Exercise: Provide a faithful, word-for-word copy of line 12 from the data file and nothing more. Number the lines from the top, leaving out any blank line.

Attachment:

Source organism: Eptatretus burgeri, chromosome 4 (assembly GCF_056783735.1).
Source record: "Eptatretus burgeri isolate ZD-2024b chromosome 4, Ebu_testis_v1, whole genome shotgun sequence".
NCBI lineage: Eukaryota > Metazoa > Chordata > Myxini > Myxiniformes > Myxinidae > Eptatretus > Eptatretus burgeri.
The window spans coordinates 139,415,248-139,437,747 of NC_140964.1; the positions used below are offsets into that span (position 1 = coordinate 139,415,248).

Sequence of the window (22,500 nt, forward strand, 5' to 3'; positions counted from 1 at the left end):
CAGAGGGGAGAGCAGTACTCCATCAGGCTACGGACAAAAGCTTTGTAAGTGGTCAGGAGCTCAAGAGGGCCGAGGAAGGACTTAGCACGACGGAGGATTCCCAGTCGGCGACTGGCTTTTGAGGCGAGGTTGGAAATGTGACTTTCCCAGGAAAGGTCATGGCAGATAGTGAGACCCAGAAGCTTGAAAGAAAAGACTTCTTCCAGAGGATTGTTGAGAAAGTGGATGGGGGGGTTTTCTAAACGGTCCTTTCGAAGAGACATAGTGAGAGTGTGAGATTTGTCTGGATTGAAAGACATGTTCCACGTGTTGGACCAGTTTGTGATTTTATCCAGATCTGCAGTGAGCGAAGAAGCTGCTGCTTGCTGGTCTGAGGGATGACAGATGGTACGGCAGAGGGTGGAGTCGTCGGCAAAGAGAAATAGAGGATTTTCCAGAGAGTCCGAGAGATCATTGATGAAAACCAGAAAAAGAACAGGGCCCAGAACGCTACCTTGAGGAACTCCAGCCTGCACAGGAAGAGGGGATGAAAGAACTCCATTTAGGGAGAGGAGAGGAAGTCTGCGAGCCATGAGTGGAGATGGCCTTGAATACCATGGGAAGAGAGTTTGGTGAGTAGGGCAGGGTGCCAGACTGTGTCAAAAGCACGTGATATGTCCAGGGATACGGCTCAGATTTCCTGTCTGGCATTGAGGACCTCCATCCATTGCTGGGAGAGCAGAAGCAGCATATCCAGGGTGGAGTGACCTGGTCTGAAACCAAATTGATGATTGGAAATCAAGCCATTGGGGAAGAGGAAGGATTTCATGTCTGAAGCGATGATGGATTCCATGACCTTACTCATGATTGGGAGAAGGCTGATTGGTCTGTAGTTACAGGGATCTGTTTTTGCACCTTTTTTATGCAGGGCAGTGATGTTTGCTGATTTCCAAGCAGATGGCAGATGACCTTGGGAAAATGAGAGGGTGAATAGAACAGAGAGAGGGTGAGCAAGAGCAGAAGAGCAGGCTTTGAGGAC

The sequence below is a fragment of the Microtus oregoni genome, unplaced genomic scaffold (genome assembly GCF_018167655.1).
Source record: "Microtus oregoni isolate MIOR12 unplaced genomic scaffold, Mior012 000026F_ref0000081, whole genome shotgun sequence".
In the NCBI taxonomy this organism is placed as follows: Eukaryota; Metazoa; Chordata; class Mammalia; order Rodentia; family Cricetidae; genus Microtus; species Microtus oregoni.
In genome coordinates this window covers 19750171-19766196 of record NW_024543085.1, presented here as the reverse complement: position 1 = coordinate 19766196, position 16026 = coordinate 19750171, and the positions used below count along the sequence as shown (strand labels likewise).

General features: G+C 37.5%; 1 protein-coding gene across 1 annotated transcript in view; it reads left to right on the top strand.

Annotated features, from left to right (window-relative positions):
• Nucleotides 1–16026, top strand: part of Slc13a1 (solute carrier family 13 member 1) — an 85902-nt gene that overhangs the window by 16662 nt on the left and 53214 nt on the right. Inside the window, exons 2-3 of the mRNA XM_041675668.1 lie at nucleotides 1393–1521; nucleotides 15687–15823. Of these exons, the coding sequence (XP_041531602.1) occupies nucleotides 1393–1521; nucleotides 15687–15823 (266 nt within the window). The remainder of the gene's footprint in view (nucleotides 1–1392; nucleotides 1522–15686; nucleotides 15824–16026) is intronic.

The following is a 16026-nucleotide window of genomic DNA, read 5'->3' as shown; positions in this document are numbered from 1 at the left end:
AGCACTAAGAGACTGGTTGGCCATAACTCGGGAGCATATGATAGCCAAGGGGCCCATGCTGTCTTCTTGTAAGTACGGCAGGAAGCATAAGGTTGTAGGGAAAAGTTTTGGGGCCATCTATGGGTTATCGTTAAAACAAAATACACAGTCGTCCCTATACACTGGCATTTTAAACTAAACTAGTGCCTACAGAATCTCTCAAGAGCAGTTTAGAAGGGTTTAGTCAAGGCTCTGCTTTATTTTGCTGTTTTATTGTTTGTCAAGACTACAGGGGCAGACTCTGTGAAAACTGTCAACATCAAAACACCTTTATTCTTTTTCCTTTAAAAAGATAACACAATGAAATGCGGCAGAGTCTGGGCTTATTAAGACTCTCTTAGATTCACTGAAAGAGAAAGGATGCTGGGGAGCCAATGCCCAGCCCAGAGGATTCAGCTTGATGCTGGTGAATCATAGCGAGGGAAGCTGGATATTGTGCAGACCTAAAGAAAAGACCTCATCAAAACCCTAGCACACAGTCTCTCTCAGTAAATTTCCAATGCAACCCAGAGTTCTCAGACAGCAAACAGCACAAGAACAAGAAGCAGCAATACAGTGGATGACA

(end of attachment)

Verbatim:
Annotated features, from left to right (window-relative positions):